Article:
MAO is mainly located in the outer membrane of mitochondria of presynaptic nerve terminals, where oxidative deamination of norepinephrine, epinephrine, and serotonin by MAO inactivates these neurotransmitters and abrogates the neural stimulus. Both MAO-A and MAO-B are expressed in several human tissues, with the highest concentrations evident in liver, followed by myocardium, renal cortex, and intestine.57 MAO-A is selectively expressed in the placenta while MAO-B is selectively expressed in blood platelets.58 Intestinal MAO is implicated in the breakdown of dietary amines, notably the indirectly acting sympathomimetic tyramine, which is present in high concentrations in aged cheeses and red wine. Normally, tyramine is metabolized by intestinal MAO before it enters systemic circulation. When MAOIs, like isoniazid and tranylcypromine and foods high in tyramine are taken concurrently, large amounts of dietary tyramine can reach the systemic circulation and precipitate a hypertensive crisis.59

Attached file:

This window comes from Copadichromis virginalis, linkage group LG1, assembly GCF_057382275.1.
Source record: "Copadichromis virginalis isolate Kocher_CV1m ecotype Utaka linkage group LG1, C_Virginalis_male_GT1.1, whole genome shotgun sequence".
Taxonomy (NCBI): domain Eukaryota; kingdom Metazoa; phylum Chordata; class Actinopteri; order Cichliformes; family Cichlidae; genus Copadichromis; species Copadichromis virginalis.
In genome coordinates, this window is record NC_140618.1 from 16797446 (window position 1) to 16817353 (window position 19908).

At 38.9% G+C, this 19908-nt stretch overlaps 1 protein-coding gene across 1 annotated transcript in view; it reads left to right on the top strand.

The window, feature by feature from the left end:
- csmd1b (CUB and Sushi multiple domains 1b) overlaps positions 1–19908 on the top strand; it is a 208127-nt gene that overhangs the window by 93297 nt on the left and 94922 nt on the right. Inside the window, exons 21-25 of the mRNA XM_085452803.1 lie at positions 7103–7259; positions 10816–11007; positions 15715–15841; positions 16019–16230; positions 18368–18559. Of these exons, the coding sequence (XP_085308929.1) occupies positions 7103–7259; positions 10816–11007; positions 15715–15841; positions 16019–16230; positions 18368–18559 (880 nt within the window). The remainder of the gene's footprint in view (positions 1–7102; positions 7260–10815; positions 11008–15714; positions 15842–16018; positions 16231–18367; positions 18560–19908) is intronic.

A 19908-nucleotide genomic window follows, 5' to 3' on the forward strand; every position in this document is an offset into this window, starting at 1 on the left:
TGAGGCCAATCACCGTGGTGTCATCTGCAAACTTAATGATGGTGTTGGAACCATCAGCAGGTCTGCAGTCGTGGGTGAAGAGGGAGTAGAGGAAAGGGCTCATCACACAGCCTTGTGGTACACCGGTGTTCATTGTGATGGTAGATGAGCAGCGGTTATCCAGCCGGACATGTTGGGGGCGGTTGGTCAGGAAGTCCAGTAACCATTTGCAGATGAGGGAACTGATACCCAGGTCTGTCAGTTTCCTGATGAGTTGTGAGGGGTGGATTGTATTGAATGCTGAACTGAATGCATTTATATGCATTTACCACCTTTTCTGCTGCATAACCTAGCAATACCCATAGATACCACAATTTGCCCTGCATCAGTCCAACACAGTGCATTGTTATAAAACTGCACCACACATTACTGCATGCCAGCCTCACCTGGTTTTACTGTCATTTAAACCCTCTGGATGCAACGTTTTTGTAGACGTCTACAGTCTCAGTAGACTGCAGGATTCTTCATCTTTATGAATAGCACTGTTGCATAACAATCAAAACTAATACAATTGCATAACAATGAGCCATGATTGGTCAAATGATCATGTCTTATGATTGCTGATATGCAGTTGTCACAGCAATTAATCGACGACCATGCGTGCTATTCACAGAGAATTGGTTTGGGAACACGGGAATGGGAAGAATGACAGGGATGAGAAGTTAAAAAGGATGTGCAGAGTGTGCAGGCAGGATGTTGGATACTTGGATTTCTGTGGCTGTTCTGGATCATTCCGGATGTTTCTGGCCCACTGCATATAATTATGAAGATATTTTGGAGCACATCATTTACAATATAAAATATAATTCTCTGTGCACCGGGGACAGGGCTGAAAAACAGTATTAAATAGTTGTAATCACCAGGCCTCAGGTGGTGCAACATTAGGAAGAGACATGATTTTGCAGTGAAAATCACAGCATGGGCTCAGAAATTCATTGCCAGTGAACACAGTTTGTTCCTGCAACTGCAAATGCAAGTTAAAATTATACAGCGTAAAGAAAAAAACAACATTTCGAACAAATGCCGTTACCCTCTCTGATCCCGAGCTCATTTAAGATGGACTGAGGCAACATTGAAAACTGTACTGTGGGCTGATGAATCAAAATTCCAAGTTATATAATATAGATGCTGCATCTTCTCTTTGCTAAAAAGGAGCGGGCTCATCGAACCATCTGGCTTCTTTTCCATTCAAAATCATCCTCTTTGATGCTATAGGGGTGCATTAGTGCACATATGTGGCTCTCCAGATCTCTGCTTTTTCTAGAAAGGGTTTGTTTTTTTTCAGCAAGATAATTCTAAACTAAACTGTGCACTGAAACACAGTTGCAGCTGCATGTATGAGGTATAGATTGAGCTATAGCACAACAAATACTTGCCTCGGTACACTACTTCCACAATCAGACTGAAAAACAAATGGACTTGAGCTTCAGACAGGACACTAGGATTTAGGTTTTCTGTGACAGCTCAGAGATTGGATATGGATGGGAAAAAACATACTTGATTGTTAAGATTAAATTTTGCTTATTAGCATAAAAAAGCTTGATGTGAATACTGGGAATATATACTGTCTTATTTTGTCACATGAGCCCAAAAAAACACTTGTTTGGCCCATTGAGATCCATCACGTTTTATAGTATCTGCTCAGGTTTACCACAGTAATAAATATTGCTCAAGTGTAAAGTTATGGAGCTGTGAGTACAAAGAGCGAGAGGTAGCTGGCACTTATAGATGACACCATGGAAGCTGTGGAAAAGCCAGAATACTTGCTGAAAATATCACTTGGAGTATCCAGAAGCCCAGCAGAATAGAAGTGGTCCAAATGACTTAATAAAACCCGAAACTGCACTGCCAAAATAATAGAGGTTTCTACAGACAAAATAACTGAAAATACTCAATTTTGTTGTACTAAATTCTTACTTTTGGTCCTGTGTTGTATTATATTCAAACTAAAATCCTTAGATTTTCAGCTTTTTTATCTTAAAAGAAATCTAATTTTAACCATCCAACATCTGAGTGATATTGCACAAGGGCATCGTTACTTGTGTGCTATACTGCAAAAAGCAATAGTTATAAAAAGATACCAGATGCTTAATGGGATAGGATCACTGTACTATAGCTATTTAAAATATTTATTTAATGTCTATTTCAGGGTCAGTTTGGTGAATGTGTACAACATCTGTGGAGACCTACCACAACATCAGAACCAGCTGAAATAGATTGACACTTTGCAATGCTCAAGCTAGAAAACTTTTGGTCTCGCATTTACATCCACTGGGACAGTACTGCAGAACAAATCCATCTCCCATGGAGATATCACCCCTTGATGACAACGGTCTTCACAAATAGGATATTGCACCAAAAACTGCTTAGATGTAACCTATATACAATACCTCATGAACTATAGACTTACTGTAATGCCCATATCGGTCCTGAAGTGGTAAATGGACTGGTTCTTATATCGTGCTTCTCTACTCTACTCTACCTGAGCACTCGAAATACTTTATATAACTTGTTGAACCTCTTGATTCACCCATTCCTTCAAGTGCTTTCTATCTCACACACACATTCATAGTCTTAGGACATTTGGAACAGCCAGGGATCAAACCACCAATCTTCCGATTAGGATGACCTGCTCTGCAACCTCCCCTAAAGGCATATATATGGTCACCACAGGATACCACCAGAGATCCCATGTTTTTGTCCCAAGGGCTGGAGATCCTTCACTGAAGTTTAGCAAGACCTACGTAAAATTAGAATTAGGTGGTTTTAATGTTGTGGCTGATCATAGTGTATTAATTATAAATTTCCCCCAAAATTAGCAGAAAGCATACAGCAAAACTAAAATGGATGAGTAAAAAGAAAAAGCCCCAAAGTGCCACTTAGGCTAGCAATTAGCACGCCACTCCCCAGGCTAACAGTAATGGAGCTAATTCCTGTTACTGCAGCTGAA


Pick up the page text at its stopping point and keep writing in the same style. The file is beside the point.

Limited studies on the ontogenic development of MAO have been performed and most available data deal with developmental aspects of MAO in the human brain.58 In the fetal brain, lung, aorta, and digestive tract, MAO-A activity is detected earlier than MAO-B, and in the fetal brain the levels of MAO-A are significantly higher than MAO-B (Table 4). Interestingly, during aging, in which a general decrease in most enzymatic activity is observed, MAO-B content and activity appear to increase, due perhaps to astroglial proliferation and the associated increased need to metabolize the resulting biogenic amines.58
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